Kaisa_2012_3_photo by Veikko Somerpuro

Enrol
15.8.2019 at 09:00 - 10.12.2019 at 23:59
Moodle
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Timetable

Here is the course’s teaching schedule. Check the description for possible other schedules.

DateTimeLocation
Fri 6.9.2019
14:15 - 15:45
Mon 9.9.2019
10:15 - 11:45
Fri 13.9.2019
14:15 - 15:45
Mon 16.9.2019
10:15 - 11:45
Fri 20.9.2019
14:15 - 15:45
Mon 23.9.2019
10:15 - 11:45
Fri 27.9.2019
14:15 - 15:45
Mon 30.9.2019
10:15 - 11:45
Fri 4.10.2019
14:15 - 15:45
Mon 7.10.2019
10:15 - 11:45
Fri 11.10.2019
14:15 - 15:45
Mon 14.10.2019
10:15 - 11:45
Mon 21.10.2019
10:00 - 12:00
Tue 19.11.2019
16:00 - 18:00
Fri 20.12.2019
12:00 - 14:00

Conduct of the course

Course overview
This course introduces the basis, consequences and policies of international trade and offers the students basic ability to analyze important problems in this subject. Generally speaking, it introduces micro-economic issues relevant to the economic relationships among countries and covers international trade theories and policies. These theories will help us understand the reasons why countries trade goods and services and firms invest abroad, the determinants of trade patterns and the impacts of (gains and losses from) trade on welfare and economic development. We will study several models of international trade and use them to examine trade policy. The course essentially addresses the following questions. Who trades what with whom? What are the effects of trade on welfare and the income distribution? Why do countries implement protectionist trade policies? What are the effects of barriers to trade and economic integration? What is the role of the WTO? This course is designed not only as an individual course in international trade, but also as a foundation for further study of this subject.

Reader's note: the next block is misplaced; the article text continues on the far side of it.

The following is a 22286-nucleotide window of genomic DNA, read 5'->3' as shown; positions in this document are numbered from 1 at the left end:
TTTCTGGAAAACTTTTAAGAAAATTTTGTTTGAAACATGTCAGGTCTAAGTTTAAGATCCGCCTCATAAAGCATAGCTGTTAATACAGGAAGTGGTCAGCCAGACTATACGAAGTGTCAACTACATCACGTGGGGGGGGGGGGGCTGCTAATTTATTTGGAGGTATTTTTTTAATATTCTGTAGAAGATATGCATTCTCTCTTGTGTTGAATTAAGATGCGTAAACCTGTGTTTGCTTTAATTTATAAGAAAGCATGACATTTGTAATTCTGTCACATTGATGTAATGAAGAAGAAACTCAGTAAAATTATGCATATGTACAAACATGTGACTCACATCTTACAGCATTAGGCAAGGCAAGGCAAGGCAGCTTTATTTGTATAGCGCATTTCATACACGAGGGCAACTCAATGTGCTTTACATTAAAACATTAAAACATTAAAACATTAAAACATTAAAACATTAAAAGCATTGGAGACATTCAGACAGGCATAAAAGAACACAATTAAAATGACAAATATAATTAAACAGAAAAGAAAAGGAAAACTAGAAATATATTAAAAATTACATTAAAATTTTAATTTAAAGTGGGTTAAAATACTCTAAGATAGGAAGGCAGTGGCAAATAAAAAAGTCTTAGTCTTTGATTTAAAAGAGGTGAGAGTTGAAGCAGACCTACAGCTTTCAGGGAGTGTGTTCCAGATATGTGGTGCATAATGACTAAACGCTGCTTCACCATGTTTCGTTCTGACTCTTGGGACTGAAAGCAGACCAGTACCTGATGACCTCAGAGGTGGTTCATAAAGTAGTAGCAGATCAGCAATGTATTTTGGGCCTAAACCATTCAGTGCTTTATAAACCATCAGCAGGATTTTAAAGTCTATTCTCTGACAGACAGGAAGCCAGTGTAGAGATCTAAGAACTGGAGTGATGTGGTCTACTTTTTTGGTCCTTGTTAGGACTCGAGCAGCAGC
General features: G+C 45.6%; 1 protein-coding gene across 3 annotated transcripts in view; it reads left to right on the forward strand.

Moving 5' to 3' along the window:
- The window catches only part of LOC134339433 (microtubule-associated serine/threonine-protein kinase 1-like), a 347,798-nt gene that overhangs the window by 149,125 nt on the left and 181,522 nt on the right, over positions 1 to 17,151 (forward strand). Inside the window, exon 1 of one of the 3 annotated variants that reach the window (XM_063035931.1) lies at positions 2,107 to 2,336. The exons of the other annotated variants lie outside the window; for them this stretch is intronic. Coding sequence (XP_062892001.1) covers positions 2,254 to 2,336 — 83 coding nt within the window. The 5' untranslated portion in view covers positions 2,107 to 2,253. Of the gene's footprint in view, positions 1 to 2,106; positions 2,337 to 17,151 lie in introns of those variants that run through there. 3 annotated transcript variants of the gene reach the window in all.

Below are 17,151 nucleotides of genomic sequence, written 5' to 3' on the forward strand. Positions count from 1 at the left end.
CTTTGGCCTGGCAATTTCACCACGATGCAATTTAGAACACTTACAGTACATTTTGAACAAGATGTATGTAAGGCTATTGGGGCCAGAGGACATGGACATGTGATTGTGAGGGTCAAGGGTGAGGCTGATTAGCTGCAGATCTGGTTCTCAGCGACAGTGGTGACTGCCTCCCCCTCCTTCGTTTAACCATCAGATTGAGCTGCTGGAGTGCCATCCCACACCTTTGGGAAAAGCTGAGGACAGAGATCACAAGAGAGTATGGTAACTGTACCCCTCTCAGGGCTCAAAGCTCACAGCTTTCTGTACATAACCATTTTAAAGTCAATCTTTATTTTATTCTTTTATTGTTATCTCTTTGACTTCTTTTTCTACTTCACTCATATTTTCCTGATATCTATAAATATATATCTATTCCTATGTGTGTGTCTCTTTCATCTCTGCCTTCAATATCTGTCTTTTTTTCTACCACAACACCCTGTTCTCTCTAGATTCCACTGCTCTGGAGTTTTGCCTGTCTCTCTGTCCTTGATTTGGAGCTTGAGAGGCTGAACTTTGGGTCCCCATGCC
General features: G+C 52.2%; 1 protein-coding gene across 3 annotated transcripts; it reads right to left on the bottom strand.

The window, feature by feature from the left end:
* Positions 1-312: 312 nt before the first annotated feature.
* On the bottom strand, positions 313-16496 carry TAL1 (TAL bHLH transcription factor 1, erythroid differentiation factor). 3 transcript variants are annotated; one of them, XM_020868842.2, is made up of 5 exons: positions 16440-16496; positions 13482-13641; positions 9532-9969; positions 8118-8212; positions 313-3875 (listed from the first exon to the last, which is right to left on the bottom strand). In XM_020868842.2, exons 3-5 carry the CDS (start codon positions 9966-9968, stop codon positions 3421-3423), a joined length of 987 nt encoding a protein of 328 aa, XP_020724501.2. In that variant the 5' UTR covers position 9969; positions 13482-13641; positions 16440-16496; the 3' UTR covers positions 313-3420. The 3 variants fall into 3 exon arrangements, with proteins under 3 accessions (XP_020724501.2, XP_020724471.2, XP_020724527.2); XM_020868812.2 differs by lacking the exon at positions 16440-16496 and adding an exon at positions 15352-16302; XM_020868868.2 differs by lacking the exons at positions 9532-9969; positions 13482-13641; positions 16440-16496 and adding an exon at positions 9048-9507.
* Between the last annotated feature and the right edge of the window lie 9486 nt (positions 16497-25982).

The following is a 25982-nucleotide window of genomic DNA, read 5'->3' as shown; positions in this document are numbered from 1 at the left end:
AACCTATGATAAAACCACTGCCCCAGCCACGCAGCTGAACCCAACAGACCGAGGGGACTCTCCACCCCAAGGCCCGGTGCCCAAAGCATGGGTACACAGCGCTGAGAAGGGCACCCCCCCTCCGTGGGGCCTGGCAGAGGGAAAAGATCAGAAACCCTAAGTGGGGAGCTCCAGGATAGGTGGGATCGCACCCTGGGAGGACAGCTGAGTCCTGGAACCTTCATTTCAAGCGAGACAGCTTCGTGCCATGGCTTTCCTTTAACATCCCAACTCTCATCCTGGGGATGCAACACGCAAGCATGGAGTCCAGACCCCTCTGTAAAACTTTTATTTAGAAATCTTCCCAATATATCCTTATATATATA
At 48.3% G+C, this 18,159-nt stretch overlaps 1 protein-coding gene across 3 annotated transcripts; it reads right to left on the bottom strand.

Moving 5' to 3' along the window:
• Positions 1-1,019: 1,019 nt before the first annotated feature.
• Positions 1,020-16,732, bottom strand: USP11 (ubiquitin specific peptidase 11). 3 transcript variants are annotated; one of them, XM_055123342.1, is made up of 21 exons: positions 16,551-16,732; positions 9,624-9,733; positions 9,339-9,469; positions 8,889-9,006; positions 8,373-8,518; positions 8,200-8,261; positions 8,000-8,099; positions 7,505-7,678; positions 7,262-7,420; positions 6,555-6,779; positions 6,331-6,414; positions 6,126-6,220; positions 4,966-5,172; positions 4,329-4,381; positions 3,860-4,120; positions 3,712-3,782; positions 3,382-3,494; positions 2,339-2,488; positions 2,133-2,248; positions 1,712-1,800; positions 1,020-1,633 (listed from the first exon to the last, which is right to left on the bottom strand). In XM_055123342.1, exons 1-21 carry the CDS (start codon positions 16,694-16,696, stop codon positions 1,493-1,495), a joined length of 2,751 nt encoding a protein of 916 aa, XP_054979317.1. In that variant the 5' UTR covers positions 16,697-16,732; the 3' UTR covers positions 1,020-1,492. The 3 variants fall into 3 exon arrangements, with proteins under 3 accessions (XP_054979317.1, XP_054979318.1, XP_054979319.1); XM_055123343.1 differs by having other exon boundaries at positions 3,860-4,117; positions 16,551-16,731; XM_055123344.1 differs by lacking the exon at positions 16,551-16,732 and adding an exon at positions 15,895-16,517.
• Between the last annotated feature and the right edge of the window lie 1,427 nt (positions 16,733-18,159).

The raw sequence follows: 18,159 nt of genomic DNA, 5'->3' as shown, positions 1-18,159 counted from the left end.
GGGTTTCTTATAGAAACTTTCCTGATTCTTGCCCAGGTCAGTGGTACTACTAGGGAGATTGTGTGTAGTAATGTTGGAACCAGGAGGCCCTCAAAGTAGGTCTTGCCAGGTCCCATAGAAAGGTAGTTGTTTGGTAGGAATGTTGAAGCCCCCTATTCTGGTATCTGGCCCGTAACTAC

Course Contents
The course covers the main topics in international trade and is organized in three major parts: introduction, trade theory and trade policy. In the beginning, we will start with an introduction to trade in the global economy highlighting key empirical facts of trade patterns. In the second part, we will discuss major trade theories that cover areas including technology and trade (the Ricardian Model), gains and losses from trade (the specific-factors model), endowment and trade (the Heckscher-Ohlin model), the standard trade model, economies of scale and international location of production and how firms behave in the global economy in a world of competition. Then in the third part, the course will concentrate on trade policy issues. We will cover topics including offshoring of goods and services, tariffs and quotas under perfect and imperfect competition, infant industry protection and export policies in resource-based and high-tech industries.

Prerequisites
This optional lecture course is open for all students who want to know more about fundamentals of international trade. Basic knowledge in the principles of microeconomics and macroeconomics would be helpful.

Learning Outcomes
Upon successful completion of the course, students should be able to (1) learn modern trade theories and explore the empirical patterns of international trade, (2) specify the conditions under which trade is beneficial for individual economies and international community as well as identify winners and losers from trade, (3) highlight the implications of trade on firm performance, productivity growth, and income distribution under various circumstances, (4) investigate the objectives and impacts of trade and industrial policies, (5) discuss the causes and the resolutions of international trade disputes, and (6) review the dynamics of world trading system and international coordination.